That does not mean those people are stupid - there is no reason they would know.

Just like most of us do not know how to perform surgery.
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04 Nov 2012   #24
spddemun

Windows 7 Pro x64 (Upgrade, Clean Install)
 
 

Once I find out where all my non-Windows programs, uh, apps, went, I'll probably stick with 8 on one laptop. You can still have a Desktop that looks like old Win, so people in a work environment should not have much of a problem with it, seeing as how most will not be needing to go to CP or System/Admin files?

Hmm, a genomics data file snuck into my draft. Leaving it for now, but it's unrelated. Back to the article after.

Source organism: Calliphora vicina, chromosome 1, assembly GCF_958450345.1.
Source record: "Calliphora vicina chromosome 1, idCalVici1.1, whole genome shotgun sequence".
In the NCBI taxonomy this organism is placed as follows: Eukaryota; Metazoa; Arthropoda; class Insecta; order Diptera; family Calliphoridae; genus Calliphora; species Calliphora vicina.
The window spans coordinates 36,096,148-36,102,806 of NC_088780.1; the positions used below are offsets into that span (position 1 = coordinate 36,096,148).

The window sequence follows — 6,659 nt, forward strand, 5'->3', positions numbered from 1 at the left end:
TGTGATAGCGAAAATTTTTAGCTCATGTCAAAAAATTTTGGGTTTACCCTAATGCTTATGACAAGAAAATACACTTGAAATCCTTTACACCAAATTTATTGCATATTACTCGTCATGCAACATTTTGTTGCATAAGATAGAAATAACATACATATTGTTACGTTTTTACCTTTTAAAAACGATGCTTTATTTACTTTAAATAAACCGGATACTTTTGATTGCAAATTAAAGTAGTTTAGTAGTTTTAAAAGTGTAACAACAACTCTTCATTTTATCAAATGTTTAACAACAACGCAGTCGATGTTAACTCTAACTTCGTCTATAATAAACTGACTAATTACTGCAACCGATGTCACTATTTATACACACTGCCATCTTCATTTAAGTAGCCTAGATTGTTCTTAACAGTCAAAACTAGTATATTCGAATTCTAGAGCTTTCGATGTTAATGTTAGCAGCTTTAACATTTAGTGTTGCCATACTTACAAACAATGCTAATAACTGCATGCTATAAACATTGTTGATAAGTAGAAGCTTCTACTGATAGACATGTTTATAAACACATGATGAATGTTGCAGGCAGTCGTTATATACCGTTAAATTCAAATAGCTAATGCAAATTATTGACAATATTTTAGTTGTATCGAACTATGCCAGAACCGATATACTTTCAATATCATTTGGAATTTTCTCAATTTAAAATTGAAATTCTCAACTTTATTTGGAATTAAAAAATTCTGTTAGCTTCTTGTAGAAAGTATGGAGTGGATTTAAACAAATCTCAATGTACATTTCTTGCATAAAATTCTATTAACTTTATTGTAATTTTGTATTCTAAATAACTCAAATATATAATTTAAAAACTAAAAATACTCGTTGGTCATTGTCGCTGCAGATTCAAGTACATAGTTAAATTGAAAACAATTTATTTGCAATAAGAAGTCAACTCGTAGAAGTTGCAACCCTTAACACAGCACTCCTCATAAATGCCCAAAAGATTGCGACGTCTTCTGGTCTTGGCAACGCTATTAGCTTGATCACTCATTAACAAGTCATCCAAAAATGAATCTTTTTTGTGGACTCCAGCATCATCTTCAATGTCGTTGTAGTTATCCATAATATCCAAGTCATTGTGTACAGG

There is a START button area in the lower left corner via mouse-over that takes you to 8's Start screen and mostly-used apps/programs can be pinned there. I'm sure the IT folks can make it workable for employees, but it sounds like a real nightmare for the back-end with server implementation and incompatible programs?

And swipe-enabled mice will probably be required to not go bonkers while using a desktop or older laptop! My 2.5 YO laptop has no 8 drivers for the touchpad, so no scrolling/chira is a big pain!

The biggest loser I had was ME, and I skipped Vista.
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04 Nov 2012   #25
badtux

Windows 7 Professional 64 Bit
 
 

Quote   Quote: Originally Posted by SIW2 View Post
There is no suggestion MS did anything out of spite. It is a marketing move.